News / Africa

South Sudan: 200 Die Fleeing Fighting as Boat Sinks

People displaced by fighting in Bor county stand by their belongings after arriving in the port of Minkaman, Awerial county, Lakes state, South Sudan, Jan. 14, 2014.
People displaced by fighting in Bor county stand by their belongings after arriving in the port of Minkaman, Awerial county, Lakes state, South Sudan, Jan. 14, 2014.
VOA News
South Sudan's military says at least 200 people trying to flee fighting in the country's north were killed when their boat sank in the White Nile River.
 
Army spokesman Philip Aguer said Tuesday the boat sank as the passengers, most of them women and children, fled the town of Malakal.
 
Rebels fighting South Sudan's government for the past month said Tuesday they had captured the town, the capital of Upper Nile state.  
 
Government spokesman Michael Makuei emphatically denied the report.
 
"This is not correct, this is baseless, this is unfounded," he said. "What happened in Malakal is that they, the rebels, attempted to attack Malakal and they have been repulsed, and some are still on the run up until now." 
 
Makuei spoke to reporters in Ethiopia's capital, Addis Ababa, where the government and rebels continue talks on a possible cease-fire.
 
The government spokesman said the talks are "progressing well" and said the two sides might sign a cessation-of-hostilities deal by Wednesday.  
 
But a member of the rebel delegation said there are other issues that must be worked out, including the role of Ugandan forces in South Sudan. The rebels have accused Uganda of assisting South Sudanese President Salva Kiir.
 
A proposed cease-fire has been held up by the government's refusal to release 11 political detainees, as demanded by the rebels.
 
Army forces loyal to President Kiir are battling soldiers who back former vice president Riek Machar, who Kiir fired in July.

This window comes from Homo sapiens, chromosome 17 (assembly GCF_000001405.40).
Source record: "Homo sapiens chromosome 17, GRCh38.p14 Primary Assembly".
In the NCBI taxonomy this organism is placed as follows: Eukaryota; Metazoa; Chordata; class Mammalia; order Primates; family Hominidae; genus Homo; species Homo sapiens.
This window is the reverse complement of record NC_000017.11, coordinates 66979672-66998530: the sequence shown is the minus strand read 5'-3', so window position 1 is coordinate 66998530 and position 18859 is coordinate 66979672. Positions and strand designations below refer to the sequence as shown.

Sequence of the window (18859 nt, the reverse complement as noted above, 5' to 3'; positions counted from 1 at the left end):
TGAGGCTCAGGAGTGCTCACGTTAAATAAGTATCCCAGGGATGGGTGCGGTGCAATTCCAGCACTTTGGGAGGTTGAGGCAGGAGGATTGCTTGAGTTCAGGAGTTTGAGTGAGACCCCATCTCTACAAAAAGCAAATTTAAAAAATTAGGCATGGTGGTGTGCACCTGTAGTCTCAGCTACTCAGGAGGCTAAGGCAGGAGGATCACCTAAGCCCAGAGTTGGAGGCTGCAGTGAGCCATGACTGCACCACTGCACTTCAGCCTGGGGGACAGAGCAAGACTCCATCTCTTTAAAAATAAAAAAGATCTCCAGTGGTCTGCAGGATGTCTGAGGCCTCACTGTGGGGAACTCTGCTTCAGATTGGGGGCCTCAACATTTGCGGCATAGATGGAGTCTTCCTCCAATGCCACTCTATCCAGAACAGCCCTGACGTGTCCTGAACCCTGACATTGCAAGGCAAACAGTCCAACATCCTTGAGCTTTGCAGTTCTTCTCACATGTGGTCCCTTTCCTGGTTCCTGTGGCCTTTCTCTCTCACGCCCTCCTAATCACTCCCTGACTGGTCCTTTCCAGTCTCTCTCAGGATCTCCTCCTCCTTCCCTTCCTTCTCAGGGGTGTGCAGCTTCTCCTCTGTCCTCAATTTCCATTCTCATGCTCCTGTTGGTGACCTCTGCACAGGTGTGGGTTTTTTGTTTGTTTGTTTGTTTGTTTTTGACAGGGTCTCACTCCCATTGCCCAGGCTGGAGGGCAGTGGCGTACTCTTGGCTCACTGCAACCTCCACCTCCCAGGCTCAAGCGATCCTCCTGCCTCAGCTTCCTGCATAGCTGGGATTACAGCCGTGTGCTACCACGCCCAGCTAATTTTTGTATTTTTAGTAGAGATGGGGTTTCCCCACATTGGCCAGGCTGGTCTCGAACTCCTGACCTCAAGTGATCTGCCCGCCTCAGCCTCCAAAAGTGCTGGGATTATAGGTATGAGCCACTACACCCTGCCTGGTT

Many civilians have sought refuge from the fighting at U.N. bases in South Sudan. In New York, U.N. spokesman Martin Nesirky said the number of people at the U.N. base in Malakal has doubled in recent days to 20,000.
 
The United Nations said Tuesday that nearly 500,000 South Sudanese have been displaced from their homes since fighting began. The number includes nearly 75,000 who have fled to Uganda, Sudan, Kenya and Ethiopia.
 
The fighting in South Sudan has sparked fears of a full-fledged civil war in the country, which became independent from Sudan less than three years ago.
 
Some information for this report was provided by AP.

You May Like

Turkey's Controversial Reform Bill Giving Investors Jitters

Homeland security reform bill will give police new powers in search, seizure, detention and arrests, while restricting the rights of suspects, their attorneys More

Audio Slideshow In Kenyan Prison, Good Grades Are Path to Freedom

Some inmates who get high marks could see their sentences commuted to non-custodial status More

'Rumble in the Jungle' Turns 40

'The Champ' knocked Foreman out to regain crown he had lost 7 years earlier when US government accused him of draft-dodging and boxing officials revoked his license More

This forum has been closed.
Comment Sorting
Comments
     
by: Matthew George from: United States
January 14, 2014 12:30 PM
Both leaders fighting to seek their own interest. I bet Salva Kiir and Raik family has nothing to loose. Own the masses continues to pay the price.


by: Akic Adwok from: Malakal, southsudan
January 14, 2014 10:12 AM